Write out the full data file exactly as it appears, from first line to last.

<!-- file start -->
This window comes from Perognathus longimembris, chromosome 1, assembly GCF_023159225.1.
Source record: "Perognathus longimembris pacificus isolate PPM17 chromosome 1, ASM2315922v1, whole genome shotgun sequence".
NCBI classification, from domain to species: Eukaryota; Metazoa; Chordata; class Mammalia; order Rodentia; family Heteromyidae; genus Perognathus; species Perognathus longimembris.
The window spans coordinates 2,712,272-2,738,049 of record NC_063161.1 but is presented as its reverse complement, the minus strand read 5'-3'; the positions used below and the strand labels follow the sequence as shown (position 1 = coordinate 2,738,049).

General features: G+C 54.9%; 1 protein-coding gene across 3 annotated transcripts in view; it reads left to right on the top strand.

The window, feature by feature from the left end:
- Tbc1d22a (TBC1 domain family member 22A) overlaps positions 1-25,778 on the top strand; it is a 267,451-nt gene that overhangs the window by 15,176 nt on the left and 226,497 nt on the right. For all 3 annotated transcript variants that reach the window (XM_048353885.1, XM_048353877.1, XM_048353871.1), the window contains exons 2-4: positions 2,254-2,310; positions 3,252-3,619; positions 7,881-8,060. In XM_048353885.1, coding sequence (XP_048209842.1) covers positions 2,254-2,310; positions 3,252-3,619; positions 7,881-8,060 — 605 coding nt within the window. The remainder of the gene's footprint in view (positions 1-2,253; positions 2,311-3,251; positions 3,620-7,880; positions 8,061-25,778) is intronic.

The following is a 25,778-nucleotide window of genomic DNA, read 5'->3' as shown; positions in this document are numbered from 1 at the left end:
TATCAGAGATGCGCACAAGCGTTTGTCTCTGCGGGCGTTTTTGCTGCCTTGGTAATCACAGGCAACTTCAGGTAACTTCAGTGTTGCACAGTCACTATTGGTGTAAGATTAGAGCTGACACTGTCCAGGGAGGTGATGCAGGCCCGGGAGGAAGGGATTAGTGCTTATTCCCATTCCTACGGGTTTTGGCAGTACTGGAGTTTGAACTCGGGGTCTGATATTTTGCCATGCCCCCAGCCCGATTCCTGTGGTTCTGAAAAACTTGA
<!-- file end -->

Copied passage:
This window comes from Perognathus longimembris, chromosome 1, assembly GCF_023159225.1.
Source record: "Perognathus longimembris pacificus isolate PPM17 chromosome 1, ASM2315922v1, whole genome shotgun sequence".
NCBI classification, from domain to species: Eukaryota; Metazoa; Chordata; class Mammalia; order Rodentia; family Heteromyidae; genus Perognathus; species Perognathus longimembris.
The window spans coordinates 2,712,272-2,738,049 of record NC_063161.1 but is presented as its reverse complement, the minus strand read 5'-3'; the positions used below and the strand labels follow the sequence as shown (position 1 = coordinate 2,738,049).

General features: G+C 54.9%; 1 protein-coding gene across 3 annotated transcripts in view; it reads left to right on the top strand.

The window, feature by feature from the left end:
- Tbc1d22a (TBC1 domain family member 22A) overlaps positions 1-25,778 on the top strand; it is a 267,451-nt gene that overhangs the window by 15,176 nt on the left and 226,497 nt on the right. For all 3 annotated transcript variants that reach the window (XM_048353885.1, XM_048353877.1, XM_048353871.1), the window contains exons 2-4: positions 2,254-2,310; positions 3,252-3,619; positions 7,881-8,060. In XM_048353885.1, coding sequence (XP_048209842.1) covers positions 2,254-2,310; positions 3,252-3,619; positions 7,881-8,060 — 605 coding nt within the window. The remainder of the gene's footprint in view (positions 1-2,253; positions 2,311-3,251; positions 3,620-7,880; positions 8,061-25,778) is intronic.

The following is a 25,778-nucleotide window of genomic DNA, read 5'->3' as shown; positions in this document are numbered from 1 at the left end:
TATCAGAGATGCGCACAAGCGTTTGTCTCTGCGGGCGTTTTTGCTGCCTTGGTAATCACAGGCAACTTCAGGTAACTTCAGTGTTGCACAGTCACTATTGGTGTAAGATTAGAGCTGACACTGTCCAGGGAGGTGATGCAGGCCCGGGAGGAAGGGATTAGTGCTTATTCCCATTCCTACGGGTTTTGGCAGTACTGGAGTTTGAACTCGGGGTCTGATATTTTGCCATGCCCCCAGCCCGATTCCTGTGGTTCTGAAAAACTTGA